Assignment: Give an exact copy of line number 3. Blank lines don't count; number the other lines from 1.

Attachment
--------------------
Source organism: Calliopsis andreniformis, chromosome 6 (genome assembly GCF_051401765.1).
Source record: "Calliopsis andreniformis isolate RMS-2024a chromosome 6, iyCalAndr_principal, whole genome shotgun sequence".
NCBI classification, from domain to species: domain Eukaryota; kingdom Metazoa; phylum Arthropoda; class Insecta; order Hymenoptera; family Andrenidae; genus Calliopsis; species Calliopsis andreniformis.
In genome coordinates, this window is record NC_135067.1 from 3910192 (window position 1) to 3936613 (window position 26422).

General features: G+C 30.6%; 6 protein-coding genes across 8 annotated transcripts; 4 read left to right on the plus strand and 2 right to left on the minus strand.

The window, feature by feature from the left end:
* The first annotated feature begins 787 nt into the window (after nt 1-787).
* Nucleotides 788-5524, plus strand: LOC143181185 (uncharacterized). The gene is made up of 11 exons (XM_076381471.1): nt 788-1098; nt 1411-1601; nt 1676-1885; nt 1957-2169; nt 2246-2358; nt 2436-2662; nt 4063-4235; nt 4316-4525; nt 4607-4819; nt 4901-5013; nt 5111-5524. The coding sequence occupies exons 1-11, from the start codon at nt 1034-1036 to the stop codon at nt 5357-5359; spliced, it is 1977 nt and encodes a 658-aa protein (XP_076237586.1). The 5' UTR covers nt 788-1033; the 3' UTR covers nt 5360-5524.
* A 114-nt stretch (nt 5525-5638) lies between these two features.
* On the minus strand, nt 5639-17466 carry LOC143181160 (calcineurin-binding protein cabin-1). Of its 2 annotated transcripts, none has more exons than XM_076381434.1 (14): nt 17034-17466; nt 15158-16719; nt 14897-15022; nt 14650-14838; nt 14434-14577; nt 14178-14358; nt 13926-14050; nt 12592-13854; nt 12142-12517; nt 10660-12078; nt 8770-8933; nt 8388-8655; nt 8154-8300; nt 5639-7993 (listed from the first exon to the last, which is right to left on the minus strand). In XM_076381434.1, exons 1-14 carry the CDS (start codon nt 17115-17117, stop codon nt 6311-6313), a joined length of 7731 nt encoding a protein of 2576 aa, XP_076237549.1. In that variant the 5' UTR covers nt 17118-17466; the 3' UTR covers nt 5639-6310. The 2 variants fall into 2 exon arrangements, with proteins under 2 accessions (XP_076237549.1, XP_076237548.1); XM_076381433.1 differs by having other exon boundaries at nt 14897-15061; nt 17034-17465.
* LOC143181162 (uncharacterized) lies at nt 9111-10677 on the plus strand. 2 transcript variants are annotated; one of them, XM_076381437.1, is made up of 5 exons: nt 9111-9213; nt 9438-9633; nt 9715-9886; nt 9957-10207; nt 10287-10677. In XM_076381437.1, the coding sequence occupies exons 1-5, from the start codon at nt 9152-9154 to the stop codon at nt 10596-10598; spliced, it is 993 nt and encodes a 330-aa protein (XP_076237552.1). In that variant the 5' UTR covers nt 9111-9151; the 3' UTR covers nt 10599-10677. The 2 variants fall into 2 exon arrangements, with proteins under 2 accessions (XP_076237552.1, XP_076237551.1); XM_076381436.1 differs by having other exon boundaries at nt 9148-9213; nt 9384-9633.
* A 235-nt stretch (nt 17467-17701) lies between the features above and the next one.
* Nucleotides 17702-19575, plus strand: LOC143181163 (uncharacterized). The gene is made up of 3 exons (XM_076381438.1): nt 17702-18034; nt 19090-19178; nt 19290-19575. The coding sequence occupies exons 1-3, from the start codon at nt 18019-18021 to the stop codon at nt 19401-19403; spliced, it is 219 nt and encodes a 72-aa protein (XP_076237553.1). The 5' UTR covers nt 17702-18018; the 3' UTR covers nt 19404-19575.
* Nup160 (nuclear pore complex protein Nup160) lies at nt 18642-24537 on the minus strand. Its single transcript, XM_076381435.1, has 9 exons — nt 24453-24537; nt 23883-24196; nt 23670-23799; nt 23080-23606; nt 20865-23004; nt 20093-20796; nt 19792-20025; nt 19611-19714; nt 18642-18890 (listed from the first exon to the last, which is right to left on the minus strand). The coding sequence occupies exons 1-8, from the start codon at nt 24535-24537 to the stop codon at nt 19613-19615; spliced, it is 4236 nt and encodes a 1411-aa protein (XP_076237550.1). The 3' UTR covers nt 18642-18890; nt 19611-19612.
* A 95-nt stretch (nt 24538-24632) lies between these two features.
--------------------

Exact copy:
NCBI classification, from domain to species: domain Eukaryota; kingdom Metazoa; phylum Arthropoda; class Insecta; order Hymenoptera; family Andrenidae; genus Calliopsis; species Calliopsis andreniformis.